Microsoft 365 compliance center welcome screen

5. Multifactor authentication (MFA)

Multifactor authentication requires users to present two or more pieces of evidence (factors) when authenticating. Office 365 security has built-in support for MFA, and although it does require a little bit of manual work to enable it for each user, it is a must-have. Users can authenticate via mobile app, text messages, or calls. To further secure the login page, it is strongly recommended companies deploy custom branding for the login page.

office 365 security multifactor authentication

6. Azure Conditional Access

You can further guard the access to the Office 365 tenant by implementing Azure AD Conditional Access functionality. It allows us to safeguard the tenant based on various conditions like location, IP address, and application usage. When combined with other AD user properties like department, it is easy to block users from, for example, the Marketing department to connect to Office 365 from a suspicious, non-company location.


Azure Conditional Access is ideal to consider for organizations that have complex security requirements, as it offers several benefits. You can find out more about them in our blog post about using Azure Conditional Access.

7. Azure Information Protection

The most critical data in many Office 365 deployments is often stored in Microsoft Office documents. Azure Information Protection allows us to protect documents from being shared, and , as well as emails to be forwarded. In essence, it encrypts the document, and only authorized, hand-picked personnel can decrypt its contents.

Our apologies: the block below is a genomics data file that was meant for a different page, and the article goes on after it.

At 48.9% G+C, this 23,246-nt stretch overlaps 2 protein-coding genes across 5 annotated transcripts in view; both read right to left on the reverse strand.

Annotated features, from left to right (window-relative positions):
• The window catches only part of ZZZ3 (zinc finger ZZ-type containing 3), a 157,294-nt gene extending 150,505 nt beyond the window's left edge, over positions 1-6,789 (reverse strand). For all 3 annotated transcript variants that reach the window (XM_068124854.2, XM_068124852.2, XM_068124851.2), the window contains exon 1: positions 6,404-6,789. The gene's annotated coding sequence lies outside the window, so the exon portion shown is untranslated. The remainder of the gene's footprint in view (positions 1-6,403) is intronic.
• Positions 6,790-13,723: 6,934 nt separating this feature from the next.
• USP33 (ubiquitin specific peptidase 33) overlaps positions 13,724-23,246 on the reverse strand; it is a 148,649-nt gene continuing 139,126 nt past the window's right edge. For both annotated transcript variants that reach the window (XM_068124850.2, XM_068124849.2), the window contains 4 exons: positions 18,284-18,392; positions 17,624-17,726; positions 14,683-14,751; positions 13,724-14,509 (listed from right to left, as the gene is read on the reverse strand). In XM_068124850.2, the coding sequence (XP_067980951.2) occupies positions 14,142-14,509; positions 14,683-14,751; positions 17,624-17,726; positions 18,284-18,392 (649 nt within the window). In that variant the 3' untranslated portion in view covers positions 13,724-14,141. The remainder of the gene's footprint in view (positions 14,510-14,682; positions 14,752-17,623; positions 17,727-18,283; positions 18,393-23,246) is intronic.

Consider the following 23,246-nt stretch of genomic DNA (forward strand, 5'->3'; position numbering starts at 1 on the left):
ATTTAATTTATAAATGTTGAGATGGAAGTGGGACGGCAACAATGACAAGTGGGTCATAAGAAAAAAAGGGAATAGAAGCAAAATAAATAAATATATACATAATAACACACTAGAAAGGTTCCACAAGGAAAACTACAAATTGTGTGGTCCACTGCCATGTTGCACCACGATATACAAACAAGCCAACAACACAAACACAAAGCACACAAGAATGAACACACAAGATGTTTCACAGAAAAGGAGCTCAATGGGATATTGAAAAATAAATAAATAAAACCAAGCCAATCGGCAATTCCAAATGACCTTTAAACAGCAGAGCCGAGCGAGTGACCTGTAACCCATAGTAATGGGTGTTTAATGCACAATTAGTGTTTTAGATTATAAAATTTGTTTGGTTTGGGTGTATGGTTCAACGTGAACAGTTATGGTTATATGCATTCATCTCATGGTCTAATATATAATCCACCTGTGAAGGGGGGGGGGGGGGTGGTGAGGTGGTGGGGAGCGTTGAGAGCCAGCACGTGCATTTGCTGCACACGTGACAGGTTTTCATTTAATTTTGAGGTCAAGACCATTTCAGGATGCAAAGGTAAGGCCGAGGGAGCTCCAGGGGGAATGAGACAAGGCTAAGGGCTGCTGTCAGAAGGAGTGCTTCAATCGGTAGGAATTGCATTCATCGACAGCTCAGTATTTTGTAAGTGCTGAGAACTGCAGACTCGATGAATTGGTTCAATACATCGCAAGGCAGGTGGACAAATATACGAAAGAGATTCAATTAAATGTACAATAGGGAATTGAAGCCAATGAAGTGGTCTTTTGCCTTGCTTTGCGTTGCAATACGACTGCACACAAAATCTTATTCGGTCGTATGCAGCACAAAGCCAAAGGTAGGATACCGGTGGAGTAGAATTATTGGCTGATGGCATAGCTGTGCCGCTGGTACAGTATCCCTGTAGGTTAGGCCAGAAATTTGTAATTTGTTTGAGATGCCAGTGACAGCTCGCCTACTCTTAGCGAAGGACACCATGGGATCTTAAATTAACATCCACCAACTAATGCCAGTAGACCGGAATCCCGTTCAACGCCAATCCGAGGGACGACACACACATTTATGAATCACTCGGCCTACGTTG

The following file types are supported:

  • Adobe Portable Document Format: .pdf
  • Microsoft Project: .mpp, .mpt
  • Microsoft Publisher: .pub
  • Microsoft XPS: .xps .oxps
  • Images: .jpg, .jpe, .jpeg, .jif, .jfif, .jfi. png, .tif, .tiff
  • Autodesk Design Review 2013: .dwfx
  • Adobe Photoshop: .psd
  • Digital Negative: .dng
  • Microsoft Office

8. Azure Identity Protection

The Azure Identity Protection is a premium Azure AD feature that helps detect potential risks connected with your Azure AD Users. It can help you detect various sign-in risks, which can be fine-tuned with the pre-built set of rules. On top of user-defined policies, this feature also analyses available data about typical user behavior. It helps detect unusual user behavior, allowing the administrator to block such users from accessing the system.

9. Customer Lockbox

Customer Lockbox allows Microsoft 365 admins to control when and if a Microsoft support engineer can access data in your tenancy. Say you have an issue with your Microsoft 365 service, and you open a support incident. In some cases, a support engineer might request access to data that causes problems (e.g., Microsoft 365 mailbox or a SharePoint Online Site). With Customer lockbox enabled, you can approve these requests, keep track, and define a timeframe to allow Microsoft support to access your data.

Customer lockbox service overview for better security

10. Cloud App Security

Securing various applications in the cloud presents a new challenge for IT. This is where the Cloud App Security Framework steps in, as it helps IT control numerous apps, logs, devices, and more. It helps control shadow IT, protects sensitive information in the cloud, and scans app logs for possible cyber threats and anomalies.

11. External Users and Guests

One of the essential capabilities of Office 365 is inviting external users to collaborate with you in SharePoint, OneDrive, and Teams. However, make sure you choose the appropriate sharing policies that would work for your organization. Not all end users are IT savvy enough, so you might want to limit external sharing. The best practice is to allow only people preapproved by IT, called Existing Guests, to participate in the collaboration. For more information, please check out our Microsoft Teams guest users access and management guide.

12. Sharing Links